The Role Of Ethics In Economics And Business
Studies have found that on average males earn substantially higher wages than females. Females are paid lower than their male counterparts due to several reasons such as educational attainment, job characteristics and types of industries. Even after accounting for variations in these productivity- related characteristics, gender wage differentials may still prevail as a result of discriminatory practice by employers. This paper attempts to measure the determinants of wage differentials by gender in the Malaysian manufacturing sector. The analysis is based on a survey of 2,046 workers in six major industries conducted in 1999. These are the electrical and electronics, textile, woodbased, transport equipment, food and chemical industries. The determinants of wage differentials are obtained by using the coefficients of the earnings functions. These factors are decomposed into several categories, namely, demographic factors, human capital, job characteristics and industry characteristics. The results reveal that demographic factors and human capital variables play a major role in determining the wage differentials by gender. The divergence coefficient, which might include discriminatory practice by the employers, is also quite small.
Volume (Year): 13 (2005)
Issue (Month): 2 (December)
|Contact details of provider:|| Postal: |
Phone: (603) 6196 4770
Fax: (603) 6196 4850
Web page: http://www.iium.edu.my/enmjournal/
More information through EDIRC
References listed on IDEAS
Please report citation or reference errors to , or , if you are the registered author of the cited work, log in to your RePEc Author Service profile, click on "citations" and make appropriate adjustments.:
- Francine D. Blau, 1998.
"Trends in the Well-Being of American Women, 1970-1995,"
Journal of Economic Literature,
American Economic Association, vol. 36(1), pages 112-165, March.
- Francine D. Blau, 1997. "Trends in the Well-Being of American Women, 1970-1995," NBER Working Papers 6206, National Bureau of Economic Research, Inc.
- Jacob Mincer & Solomon Polacheck, 1974. "Family Investments in Human Capital: Earnings of Women," NBER Chapters, in: Economics of the Family: Marriage, Children, and Human Capital, pages 397-431 National Bureau of Economic Research, Inc.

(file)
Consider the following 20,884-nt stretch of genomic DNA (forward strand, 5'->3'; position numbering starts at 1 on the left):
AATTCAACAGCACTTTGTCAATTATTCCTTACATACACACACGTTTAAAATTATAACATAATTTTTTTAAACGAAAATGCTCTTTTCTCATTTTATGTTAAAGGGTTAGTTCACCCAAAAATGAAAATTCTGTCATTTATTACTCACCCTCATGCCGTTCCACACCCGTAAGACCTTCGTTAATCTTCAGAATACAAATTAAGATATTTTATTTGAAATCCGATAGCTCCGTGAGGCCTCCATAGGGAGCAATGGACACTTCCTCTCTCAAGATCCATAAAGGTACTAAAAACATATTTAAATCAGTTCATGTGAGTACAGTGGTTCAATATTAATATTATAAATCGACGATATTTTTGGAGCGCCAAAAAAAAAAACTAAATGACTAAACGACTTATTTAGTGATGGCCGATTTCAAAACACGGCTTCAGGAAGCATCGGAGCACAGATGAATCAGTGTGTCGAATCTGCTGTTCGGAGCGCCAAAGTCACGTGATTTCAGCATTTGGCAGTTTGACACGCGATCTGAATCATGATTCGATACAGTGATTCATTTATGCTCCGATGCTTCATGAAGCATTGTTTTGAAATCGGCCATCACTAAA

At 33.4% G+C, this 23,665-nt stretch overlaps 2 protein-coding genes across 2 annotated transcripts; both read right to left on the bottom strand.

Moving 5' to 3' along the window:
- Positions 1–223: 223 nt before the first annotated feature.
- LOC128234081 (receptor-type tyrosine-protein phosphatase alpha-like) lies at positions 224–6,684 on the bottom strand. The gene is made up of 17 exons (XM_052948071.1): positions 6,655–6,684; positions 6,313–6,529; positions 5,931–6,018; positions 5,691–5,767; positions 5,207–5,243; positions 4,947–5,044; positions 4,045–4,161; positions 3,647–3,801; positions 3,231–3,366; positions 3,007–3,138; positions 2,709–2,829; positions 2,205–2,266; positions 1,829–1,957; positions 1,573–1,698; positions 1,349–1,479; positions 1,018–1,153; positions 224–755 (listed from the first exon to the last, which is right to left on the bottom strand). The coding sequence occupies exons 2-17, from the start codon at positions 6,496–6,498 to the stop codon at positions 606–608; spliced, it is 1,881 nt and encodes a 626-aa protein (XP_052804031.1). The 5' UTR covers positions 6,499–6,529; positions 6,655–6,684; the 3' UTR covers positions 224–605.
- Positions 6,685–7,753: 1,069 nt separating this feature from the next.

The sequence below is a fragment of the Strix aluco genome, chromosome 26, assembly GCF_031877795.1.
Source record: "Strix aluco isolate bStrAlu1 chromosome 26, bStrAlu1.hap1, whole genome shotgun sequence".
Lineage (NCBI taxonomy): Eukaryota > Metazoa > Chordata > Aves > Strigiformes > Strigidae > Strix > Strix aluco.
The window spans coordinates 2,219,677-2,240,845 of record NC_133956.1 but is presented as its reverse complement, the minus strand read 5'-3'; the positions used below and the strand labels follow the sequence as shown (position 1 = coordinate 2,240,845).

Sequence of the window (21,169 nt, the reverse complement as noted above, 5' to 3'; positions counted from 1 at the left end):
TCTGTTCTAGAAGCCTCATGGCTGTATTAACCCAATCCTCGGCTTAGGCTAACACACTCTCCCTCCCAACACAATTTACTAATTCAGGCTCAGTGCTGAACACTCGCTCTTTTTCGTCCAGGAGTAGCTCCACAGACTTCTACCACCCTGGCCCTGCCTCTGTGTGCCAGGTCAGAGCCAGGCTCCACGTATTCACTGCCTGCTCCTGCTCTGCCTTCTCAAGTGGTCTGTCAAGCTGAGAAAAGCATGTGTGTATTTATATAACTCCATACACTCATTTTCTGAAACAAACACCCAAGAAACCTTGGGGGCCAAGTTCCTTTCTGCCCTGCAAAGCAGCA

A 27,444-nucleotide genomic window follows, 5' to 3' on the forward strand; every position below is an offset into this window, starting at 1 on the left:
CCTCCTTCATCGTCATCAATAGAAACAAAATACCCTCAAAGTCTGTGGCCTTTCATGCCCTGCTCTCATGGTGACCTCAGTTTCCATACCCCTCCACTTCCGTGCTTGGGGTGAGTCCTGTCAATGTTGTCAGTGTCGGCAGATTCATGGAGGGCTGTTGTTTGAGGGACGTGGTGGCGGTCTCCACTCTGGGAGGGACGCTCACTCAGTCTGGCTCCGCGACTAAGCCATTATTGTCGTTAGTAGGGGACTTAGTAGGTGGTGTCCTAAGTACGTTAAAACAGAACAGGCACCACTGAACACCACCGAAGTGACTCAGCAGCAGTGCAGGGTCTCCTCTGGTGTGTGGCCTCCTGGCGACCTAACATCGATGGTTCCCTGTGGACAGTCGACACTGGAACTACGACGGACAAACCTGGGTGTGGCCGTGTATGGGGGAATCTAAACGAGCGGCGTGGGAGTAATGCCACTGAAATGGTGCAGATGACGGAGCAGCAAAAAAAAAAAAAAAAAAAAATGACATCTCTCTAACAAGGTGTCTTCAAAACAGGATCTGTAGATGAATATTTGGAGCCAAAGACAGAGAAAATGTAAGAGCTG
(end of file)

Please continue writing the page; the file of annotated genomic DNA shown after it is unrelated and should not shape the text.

- Mincer, Jacob & Polachek, Solomon, 1974.
"Family Investment in Human Capital: Earnings of Women,"
Journal of Political Economy,
University of Chicago Press, vol. 82(2), pages S76-S108, Part II, .
- Jacob Mincer & Solomon Polachek, 1974. "Family Investments in Human Capital: Earnings of Women," NBER Chapters, in: Marriage, Family, Human Capital, and Fertility, pages 76-110 National Bureau of Economic Research, Inc.
- Paul Sicilian & Adam Grossberg, 2001. "Investment in human capital and gender wage differences: evidence from the NLSY," Applied Economics, Taylor & Francis Journals, vol. 33(4), pages 463-471.
- William A. Darity & Patrick L. Mason, 1998. "Evidence on Discrimination in Employment: Codes of Color, Codes of Gender," Journal of Economic Perspectives, American Economic Association, vol. 12(2), pages 63-90, Spring.
When requesting a correction, please mention this item's handle: RePEc:ije:journl:v:13:y:2005:i:2:p:119-138. See general information about how to correct material in RePEc.
For technical questions regarding this item, or to correct its authors, title, abstract, bibliographic or download information, contact: (Gairuzazmi Mat Ghani)
If you have authored this item and are not yet registered with RePEc, we encourage you to do it here. This allows to link your profile to this item. It also allows you to accept potential citations to this item that we are uncertain about.
If references are entirely missing, you can add them using this form.
If the full references list an item that is present in RePEc, but the system did not link to it, you can help with this form.
If you know of missing items citing this one, you can help us creating those links by adding the relevant references in the same way as above, for each refering item. If you are a registered author of this item, you may also want to check the "citations" tab in your profile, as there may be some citations waiting for confirmation.
Please note that corrections may take a couple of weeks to filter through the various RePEc services.